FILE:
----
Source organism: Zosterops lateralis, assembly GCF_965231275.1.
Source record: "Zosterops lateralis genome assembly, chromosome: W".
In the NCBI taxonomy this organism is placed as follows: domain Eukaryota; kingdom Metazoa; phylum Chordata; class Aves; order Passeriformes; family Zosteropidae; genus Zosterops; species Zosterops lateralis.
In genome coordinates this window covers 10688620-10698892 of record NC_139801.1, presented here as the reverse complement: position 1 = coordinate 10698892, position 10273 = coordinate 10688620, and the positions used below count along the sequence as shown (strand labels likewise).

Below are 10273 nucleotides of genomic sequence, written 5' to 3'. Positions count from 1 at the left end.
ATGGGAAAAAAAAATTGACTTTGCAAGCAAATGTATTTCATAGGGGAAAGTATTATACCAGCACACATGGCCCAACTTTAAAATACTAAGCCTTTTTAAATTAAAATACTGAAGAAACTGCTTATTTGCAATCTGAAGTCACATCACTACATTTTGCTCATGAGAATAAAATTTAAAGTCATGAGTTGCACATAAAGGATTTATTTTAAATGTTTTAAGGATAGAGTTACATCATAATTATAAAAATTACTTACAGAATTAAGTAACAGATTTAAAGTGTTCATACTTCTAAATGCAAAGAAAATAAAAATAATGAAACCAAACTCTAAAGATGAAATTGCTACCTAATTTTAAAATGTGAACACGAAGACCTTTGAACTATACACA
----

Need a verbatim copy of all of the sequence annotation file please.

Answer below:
Source organism: Zosterops lateralis, assembly GCF_965231275.1.
Source record: "Zosterops lateralis genome assembly, chromosome: W".
In the NCBI taxonomy this organism is placed as follows: domain Eukaryota; kingdom Metazoa; phylum Chordata; class Aves; order Passeriformes; family Zosteropidae; genus Zosterops; species Zosterops lateralis.
In genome coordinates this window covers 10688620-10698892 of record NC_139801.1, presented here as the reverse complement: position 1 = coordinate 10698892, position 10273 = coordinate 10688620, and the positions used below count along the sequence as shown (strand labels likewise).

Below are 10273 nucleotides of genomic sequence, written 5' to 3'. Positions count from 1 at the left end.
ATGGGAAAAAAAAATTGACTTTGCAAGCAAATGTATTTCATAGGGGAAAGTATTATACCAGCACACATGGCCCAACTTTAAAATACTAAGCCTTTTTAAATTAAAATACTGAAGAAACTGCTTATTTGCAATCTGAAGTCACATCACTACATTTTGCTCATGAGAATAAAATTTAAAGTCATGAGTTGCACATAAAGGATTTATTTTAAATGTTTTAAGGATAGAGTTACATCATAATTATAAAAATTACTTACAGAATTAAGTAACAGATTTAAAGTGTTCATACTTCTAAATGCAAAGAAAATAAAAATAATGAAACCAAACTCTAAAGATGAAATTGCTACCTAATTTTAAAATGTGAACACGAAGACCTTTGAACTATACACA